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Well i was using the info on this:

Puppet - Any way to copy predefined custom configuration files for software on clients from the puppet master (host)?

But i need some more elaborated, because i have several Desktops and are in use by 2 or 3 users each one, so i want to make a class for copy a shortcut in his desktops.

The computers are joined to a domain, so any user can log in any desktop, and his profile is created in every desktop.

I've tryed with this:

class applink {

  file { "/home/installer/Escritorio/Workdesktop.desktop":
       owner => installer,
       group => root,
       mode => 770,
       source => "puppet://$server/files/Workdesktop.desktop"            
 }

This is only for one user called "installer", how can do this for several users?

Can i use $USER for do this? Any Thoughts?

Thank You!

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2 Answers 2

There are really two ways to do this: a definition or a virtual resource. I know more about definitions so that's the approach I'll describe. Read about virtual resources here, but be ready to get confused before you gain understanding.

To do this in a definition, create a manifest in your module structure to contain it; in your example it'd be in _modulepath_/applink/manifests/desktoplinks.pp

define applink::desktoplinks {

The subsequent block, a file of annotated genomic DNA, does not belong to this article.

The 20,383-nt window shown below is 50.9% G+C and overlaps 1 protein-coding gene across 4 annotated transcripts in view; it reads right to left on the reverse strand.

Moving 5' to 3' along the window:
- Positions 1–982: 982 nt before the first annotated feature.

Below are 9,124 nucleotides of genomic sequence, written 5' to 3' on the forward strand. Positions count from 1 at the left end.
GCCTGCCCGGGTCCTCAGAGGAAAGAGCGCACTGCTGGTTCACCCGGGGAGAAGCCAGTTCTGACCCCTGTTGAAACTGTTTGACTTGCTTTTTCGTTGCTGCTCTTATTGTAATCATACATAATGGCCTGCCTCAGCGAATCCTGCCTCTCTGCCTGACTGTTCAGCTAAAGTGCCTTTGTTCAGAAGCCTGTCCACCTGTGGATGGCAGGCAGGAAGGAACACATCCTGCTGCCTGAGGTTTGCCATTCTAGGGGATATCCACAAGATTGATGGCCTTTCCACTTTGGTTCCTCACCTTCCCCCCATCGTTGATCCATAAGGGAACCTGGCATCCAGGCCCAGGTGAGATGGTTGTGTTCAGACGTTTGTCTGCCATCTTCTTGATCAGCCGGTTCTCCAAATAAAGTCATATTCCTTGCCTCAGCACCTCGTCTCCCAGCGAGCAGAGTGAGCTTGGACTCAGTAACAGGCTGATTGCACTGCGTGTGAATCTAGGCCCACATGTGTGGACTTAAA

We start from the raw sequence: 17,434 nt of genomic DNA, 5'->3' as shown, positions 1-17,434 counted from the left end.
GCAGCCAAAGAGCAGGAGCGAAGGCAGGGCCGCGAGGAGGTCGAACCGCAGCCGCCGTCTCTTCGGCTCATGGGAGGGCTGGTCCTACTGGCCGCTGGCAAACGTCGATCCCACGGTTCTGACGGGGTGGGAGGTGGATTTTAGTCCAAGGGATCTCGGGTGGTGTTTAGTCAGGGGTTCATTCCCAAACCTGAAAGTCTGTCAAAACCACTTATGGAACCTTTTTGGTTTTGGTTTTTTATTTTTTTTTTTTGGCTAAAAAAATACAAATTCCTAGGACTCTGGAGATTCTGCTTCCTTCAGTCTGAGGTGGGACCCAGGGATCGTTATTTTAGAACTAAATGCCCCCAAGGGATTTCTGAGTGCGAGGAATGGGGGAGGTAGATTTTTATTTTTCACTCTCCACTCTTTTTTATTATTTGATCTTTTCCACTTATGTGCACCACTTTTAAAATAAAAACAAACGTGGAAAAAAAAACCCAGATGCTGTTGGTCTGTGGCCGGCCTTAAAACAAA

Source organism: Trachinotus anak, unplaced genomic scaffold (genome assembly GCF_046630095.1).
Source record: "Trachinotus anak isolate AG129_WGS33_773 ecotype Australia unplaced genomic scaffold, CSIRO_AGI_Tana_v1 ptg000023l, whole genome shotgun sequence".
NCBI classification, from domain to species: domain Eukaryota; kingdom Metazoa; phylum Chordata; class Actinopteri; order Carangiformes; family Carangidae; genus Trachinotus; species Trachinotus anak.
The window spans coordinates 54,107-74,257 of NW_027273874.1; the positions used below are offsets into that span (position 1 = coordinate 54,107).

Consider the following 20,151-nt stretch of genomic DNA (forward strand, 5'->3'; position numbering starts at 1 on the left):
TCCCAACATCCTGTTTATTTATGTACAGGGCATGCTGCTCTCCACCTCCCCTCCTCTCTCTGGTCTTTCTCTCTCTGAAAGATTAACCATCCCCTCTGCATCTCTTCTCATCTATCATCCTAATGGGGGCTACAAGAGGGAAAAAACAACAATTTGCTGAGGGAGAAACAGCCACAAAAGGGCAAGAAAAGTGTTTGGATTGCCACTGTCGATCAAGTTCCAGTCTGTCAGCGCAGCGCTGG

file { "/home/$title/Escritorio/Workdesktop.desktop":
    owner => $title,
    group => root,
    source => "puppet://$server/files/Workdesktop.desktop",
  }
  # you could have others here if you wanted
}

Then to use it, you would call it with each user's name, perhaps all at once in an array:

applink::desktoplinks { [ "user1", "user2", "user3" ]: }

The trick is that the username is the "title" of the defined resource, so it is available inside the definition as $title. Read more about defined types here.

HTH

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I just learned another way to do this. It's more of a syntax quirk than anything, but here you go:

file { ["/home/installer/Escritorio/Workdesktop.desktop",
        "/home/user/Escritorio/Workdesktop.desktop"]:
  owner => installer,
  group => root,
  mode => 770,
  source => "puppet://$server/files/Workdesktop.desktop"            
}

The key is specifying the title as an array instead of a string; Puppet will parse this as though you'd written the following:

file { "/home/installer/Escritorio/Workdesktop.desktop":
  owner => installer,
  group => root,
  mode => 770,
  source => "puppet://$server/files/Workdesktop.desktop"            
}
file { "/home/user/Escritorio/Workdesktop.desktop":
  owner => installer,
  group => root,
  mode => 770,
  source => "puppet://$server/files/Workdesktop.desktop"            
}

i.e., you get both File["/home/installer/Escritorio/Workdesktop.desktop"] and File["/home/user/Escritorio/Workdesktop.desktop"] bound in your configuration.

I suspect that this would work for many types of resources, but I haven't tested any other than file.

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